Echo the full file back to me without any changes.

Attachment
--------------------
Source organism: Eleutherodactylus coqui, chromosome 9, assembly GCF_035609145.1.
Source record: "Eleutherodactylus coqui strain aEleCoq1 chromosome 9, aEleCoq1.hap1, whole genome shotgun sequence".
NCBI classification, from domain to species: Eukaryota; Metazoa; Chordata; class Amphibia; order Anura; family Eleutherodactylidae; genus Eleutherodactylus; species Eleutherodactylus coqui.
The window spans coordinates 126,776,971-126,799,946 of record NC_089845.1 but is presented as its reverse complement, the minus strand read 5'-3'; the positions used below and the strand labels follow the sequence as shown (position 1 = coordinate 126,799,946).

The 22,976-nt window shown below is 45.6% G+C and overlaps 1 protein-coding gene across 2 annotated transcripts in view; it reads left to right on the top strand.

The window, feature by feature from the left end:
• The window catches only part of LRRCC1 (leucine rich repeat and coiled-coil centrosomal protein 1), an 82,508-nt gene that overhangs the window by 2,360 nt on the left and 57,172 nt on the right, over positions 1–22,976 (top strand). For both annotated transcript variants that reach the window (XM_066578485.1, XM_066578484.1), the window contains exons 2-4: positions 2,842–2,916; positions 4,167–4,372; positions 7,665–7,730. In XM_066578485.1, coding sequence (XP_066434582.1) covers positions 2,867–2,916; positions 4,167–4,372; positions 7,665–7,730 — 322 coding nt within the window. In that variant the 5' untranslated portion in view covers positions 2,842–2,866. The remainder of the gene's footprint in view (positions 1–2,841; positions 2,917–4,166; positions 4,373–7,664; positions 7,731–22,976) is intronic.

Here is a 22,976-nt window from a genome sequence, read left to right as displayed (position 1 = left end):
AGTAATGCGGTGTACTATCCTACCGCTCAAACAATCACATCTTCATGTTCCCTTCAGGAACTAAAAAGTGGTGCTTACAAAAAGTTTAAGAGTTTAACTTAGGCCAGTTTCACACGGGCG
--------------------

Source organism: Eleutherodactylus coqui, chromosome 9, assembly GCF_035609145.1.
Source record: "Eleutherodactylus coqui strain aEleCoq1 chromosome 9, aEleCoq1.hap1, whole genome shotgun sequence".
NCBI classification, from domain to species: Eukaryota; Metazoa; Chordata; class Amphibia; order Anura; family Eleutherodactylidae; genus Eleutherodactylus; species Eleutherodactylus coqui.
The window spans coordinates 126,776,971-126,799,946 of record NC_089845.1 but is presented as its reverse complement, the minus strand read 5'-3'; the positions used below and the strand labels follow the sequence as shown (position 1 = coordinate 126,799,946).

The 22,976-nt window shown below is 45.6% G+C and overlaps 1 protein-coding gene across 2 annotated transcripts in view; it reads left to right on the top strand.

The window, feature by feature from the left end:
• The window catches only part of LRRCC1 (leucine rich repeat and coiled-coil centrosomal protein 1), an 82,508-nt gene that overhangs the window by 2,360 nt on the left and 57,172 nt on the right, over positions 1–22,976 (top strand). For both annotated transcript variants that reach the window (XM_066578485.1, XM_066578484.1), the window contains exons 2-4: positions 2,842–2,916; positions 4,167–4,372; positions 7,665–7,730. In XM_066578485.1, coding sequence (XP_066434582.1) covers positions 2,867–2,916; positions 4,167–4,372; positions 7,665–7,730 — 322 coding nt within the window. In that variant the 5' untranslated portion in view covers positions 2,842–2,866. The remainder of the gene's footprint in view (positions 1–2,841; positions 2,917–4,166; positions 4,373–7,664; positions 7,731–22,976) is intronic.

Here is a 22,976-nt window from a genome sequence, read left to right as displayed (position 1 = left end):
AGTAATGCGGTGTACTATCCTACCGCTCAAACAATCACATCTTCATGTTCCCTTCAGGAACTAAAAAGTGGTGCTTACAAAAAGTTTAAGAGTTTAACTTAGGCCAGTTTCACACGGGCG